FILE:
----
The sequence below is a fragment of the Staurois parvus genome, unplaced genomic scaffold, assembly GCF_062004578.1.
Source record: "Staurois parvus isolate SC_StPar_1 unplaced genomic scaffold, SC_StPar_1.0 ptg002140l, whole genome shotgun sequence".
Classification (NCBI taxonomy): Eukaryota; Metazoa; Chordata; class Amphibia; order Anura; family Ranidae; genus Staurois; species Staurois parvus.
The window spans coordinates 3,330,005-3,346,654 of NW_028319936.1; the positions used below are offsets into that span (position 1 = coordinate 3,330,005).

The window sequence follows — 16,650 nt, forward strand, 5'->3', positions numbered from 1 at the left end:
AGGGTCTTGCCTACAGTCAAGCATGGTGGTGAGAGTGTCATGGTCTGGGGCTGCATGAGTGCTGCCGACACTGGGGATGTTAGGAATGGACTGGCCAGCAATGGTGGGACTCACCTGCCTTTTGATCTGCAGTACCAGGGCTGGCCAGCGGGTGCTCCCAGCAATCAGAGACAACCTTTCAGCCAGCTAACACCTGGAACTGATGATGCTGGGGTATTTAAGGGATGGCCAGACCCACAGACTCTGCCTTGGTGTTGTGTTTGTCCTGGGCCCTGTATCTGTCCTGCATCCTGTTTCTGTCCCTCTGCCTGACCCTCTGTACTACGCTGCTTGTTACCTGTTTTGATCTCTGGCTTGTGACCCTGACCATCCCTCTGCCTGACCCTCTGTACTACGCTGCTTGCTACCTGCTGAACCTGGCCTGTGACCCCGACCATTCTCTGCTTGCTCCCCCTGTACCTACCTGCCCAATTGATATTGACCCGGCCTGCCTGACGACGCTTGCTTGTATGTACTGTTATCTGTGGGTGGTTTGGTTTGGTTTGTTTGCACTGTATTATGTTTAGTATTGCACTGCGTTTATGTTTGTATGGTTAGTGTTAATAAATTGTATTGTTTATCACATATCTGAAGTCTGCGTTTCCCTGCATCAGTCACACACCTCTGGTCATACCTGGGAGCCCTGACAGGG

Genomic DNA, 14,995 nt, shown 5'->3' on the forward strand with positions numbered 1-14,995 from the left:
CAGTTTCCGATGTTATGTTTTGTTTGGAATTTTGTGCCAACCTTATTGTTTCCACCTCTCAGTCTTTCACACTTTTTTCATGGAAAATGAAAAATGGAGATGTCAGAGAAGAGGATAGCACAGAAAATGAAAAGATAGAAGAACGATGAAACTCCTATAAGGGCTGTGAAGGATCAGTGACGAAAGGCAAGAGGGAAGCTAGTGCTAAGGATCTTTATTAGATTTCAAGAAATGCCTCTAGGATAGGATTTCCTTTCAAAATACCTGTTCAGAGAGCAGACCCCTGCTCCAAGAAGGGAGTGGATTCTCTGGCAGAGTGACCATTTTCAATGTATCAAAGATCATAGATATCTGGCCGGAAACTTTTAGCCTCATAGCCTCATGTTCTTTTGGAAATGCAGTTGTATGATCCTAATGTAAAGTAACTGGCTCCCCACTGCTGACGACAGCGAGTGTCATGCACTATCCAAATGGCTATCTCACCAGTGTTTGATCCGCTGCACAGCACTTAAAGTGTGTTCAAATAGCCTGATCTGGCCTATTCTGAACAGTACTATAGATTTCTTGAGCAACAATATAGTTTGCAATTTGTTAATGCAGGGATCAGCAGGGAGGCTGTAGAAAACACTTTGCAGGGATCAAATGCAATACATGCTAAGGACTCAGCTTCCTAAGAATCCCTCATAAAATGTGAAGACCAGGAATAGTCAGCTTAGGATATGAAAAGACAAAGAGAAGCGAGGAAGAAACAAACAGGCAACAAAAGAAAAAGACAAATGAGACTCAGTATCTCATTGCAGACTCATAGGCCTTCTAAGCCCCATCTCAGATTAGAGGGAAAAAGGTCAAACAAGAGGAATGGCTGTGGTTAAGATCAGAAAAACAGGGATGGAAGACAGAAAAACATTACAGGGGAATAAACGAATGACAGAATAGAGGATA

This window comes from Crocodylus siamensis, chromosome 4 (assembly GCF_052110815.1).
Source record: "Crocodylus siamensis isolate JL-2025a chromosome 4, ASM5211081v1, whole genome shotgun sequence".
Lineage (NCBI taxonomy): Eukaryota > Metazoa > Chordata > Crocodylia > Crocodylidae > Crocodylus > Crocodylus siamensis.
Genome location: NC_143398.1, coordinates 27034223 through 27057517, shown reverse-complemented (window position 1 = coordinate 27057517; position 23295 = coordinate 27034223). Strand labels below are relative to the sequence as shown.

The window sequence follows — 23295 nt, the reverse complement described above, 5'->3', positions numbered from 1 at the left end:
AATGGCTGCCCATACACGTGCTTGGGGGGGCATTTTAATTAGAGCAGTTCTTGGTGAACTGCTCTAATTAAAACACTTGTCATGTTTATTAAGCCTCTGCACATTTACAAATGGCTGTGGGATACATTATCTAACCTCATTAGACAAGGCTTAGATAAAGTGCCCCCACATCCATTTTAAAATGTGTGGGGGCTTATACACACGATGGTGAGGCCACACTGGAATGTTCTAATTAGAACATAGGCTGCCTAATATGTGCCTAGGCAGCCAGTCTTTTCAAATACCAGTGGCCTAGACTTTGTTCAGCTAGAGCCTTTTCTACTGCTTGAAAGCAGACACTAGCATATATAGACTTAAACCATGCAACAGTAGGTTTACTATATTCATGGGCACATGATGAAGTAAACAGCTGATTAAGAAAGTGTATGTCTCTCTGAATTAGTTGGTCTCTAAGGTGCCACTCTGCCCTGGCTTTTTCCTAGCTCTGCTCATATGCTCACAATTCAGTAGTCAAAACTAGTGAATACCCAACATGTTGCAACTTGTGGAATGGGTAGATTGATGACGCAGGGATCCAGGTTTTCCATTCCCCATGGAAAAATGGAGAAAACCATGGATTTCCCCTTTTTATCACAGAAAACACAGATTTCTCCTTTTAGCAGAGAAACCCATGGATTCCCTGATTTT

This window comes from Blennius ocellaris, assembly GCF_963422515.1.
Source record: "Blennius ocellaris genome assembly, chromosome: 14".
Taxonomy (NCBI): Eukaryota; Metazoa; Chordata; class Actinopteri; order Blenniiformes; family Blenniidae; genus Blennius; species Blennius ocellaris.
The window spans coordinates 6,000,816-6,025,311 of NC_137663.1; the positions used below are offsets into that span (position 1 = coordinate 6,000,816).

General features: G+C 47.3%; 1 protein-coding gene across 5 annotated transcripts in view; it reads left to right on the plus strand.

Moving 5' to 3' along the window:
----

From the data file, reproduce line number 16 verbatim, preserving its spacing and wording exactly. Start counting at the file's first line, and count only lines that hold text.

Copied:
Source record: "Blennius ocellaris genome assembly, chromosome: 14".